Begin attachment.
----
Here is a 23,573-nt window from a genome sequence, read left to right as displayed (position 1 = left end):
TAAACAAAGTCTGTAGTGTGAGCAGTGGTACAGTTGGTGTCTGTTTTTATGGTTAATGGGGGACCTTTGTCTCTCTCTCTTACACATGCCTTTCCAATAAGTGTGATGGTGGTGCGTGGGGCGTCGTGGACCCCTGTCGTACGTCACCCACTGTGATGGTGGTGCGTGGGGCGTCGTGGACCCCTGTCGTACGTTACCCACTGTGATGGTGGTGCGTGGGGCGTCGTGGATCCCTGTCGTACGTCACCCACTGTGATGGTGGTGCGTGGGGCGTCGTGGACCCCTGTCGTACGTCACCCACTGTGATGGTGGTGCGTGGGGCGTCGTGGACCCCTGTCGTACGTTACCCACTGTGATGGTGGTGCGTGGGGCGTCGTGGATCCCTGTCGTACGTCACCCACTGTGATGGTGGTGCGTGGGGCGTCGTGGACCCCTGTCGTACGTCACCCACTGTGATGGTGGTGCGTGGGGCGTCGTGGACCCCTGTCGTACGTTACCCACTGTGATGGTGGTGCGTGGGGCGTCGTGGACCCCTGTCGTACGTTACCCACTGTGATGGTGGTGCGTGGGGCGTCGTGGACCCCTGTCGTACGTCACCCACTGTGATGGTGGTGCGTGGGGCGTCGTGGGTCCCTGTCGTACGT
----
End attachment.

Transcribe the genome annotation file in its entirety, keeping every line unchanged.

Here is a 23,573-nt window from a genome sequence, read left to right as displayed (position 1 = left end):
TAAACAAAGTCTGTAGTGTGAGCAGTGGTACAGTTGGTGTCTGTTTTTATGGTTAATGGGGGACCTTTGTCTCTCTCTCTTACACATGCCTTTCCAATAAGTGTGATGGTGGTGCGTGGGGCGTCGTGGACCCCTGTCGTACGTCACCCACTGTGATGGTGGTGCGTGGGGCGTCGTGGACCCCTGTCGTACGTTACCCACTGTGATGGTGGTGCGTGGGGCGTCGTGGATCCCTGTCGTACGTCACCCACTGTGATGGTGGTGCGTGGGGCGTCGTGGACCCCTGTCGTACGTCACCCACTGTGATGGTGGTGCGTGGGGCGTCGTGGACCCCTGTCGTACGTTACCCACTGTGATGGTGGTGCGTGGGGCGTCGTGGATCCCTGTCGTACGTCACCCACTGTGATGGTGGTGCGTGGGGCGTCGTGGACCCCTGTCGTACGTCACCCACTGTGATGGTGGTGCGTGGGGCGTCGTGGACCCCTGTCGTACGTTACCCACTGTGATGGTGGTGCGTGGGGCGTCGTGGACCCCTGTCGTACGTTACCCACTGTGATGGTGGTGCGTGGGGCGTCGTGGACCCCTGTCGTACGTCACCCACTGTGATGGTGGTGCGTGGGGCGTCGTGGGTCCCTGTCGTACGT